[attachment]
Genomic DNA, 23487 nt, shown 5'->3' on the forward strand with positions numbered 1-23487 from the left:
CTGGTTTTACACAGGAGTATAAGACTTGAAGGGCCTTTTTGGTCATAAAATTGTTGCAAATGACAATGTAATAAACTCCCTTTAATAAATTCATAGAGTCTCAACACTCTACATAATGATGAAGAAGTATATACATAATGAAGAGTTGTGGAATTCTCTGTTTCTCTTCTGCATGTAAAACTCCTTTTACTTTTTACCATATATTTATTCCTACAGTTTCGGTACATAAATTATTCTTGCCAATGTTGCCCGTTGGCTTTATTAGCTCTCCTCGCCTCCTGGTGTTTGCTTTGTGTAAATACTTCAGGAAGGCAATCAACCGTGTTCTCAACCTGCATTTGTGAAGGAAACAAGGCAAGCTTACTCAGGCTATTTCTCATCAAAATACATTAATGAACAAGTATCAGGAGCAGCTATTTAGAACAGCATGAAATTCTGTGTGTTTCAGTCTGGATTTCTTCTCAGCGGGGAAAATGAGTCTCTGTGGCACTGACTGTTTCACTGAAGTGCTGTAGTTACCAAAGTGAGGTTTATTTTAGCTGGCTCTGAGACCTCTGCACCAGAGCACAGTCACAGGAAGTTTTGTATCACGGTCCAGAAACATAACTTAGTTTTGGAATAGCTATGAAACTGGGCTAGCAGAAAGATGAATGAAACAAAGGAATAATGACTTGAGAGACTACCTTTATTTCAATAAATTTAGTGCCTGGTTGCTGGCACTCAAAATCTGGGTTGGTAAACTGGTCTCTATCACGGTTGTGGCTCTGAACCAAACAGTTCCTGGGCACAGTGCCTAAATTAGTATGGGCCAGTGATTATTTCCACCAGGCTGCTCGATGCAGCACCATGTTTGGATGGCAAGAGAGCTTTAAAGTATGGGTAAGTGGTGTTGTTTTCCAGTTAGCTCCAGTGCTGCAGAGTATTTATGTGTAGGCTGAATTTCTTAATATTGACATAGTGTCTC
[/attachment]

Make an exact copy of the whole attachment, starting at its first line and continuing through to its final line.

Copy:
Genomic DNA, 23487 nt, shown 5'->3' on the forward strand with positions numbered 1-23487 from the left:
CTGGTTTTACACAGGAGTATAAGACTTGAAGGGCCTTTTTGGTCATAAAATTGTTGCAAATGACAATGTAATAAACTCCCTTTAATAAATTCATAGAGTCTCAACACTCTACATAATGATGAAGAAGTATATACATAATGAAGAGTTGTGGAATTCTCTGTTTCTCTTCTGCATGTAAAACTCCTTTTACTTTTTACCATATATTTATTCCTACAGTTTCGGTACATAAATTATTCTTGCCAATGTTGCCCGTTGGCTTTATTAGCTCTCCTCGCCTCCTGGTGTTTGCTTTGTGTAAATACTTCAGGAAGGCAATCAACCGTGTTCTCAACCTGCATTTGTGAAGGAAACAAGGCAAGCTTACTCAGGCTATTTCTCATCAAAATACATTAATGAACAAGTATCAGGAGCAGCTATTTAGAACAGCATGAAATTCTGTGTGTTTCAGTCTGGATTTCTTCTCAGCGGGGAAAATGAGTCTCTGTGGCACTGACTGTTTCACTGAAGTGCTGTAGTTACCAAAGTGAGGTTTATTTTAGCTGGCTCTGAGACCTCTGCACCAGAGCACAGTCACAGGAAGTTTTGTATCACGGTCCAGAAACATAACTTAGTTTTGGAATAGCTATGAAACTGGGCTAGCAGAAAGATGAATGAAACAAAGGAATAATGACTTGAGAGACTACCTTTATTTCAATAAATTTAGTGCCTGGTTGCTGGCACTCAAAATCTGGGTTGGTAAACTGGTCTCTATCACGGTTGTGGCTCTGAACCAAACAGTTCCTGGGCACAGTGCCTAAATTAGTATGGGCCAGTGATTATTTCCACCAGGCTGCTCGATGCAGCACCATGTTTGGATGGCAAGAGAGCTTTAAAGTATGGGTAAGTGGTGTTGTTTTCCAGTTAGCTCCAGTGCTGCAGAGTATTTATGTGTAGGCTGAATTTCTTAATATTGACATAGTGTCTC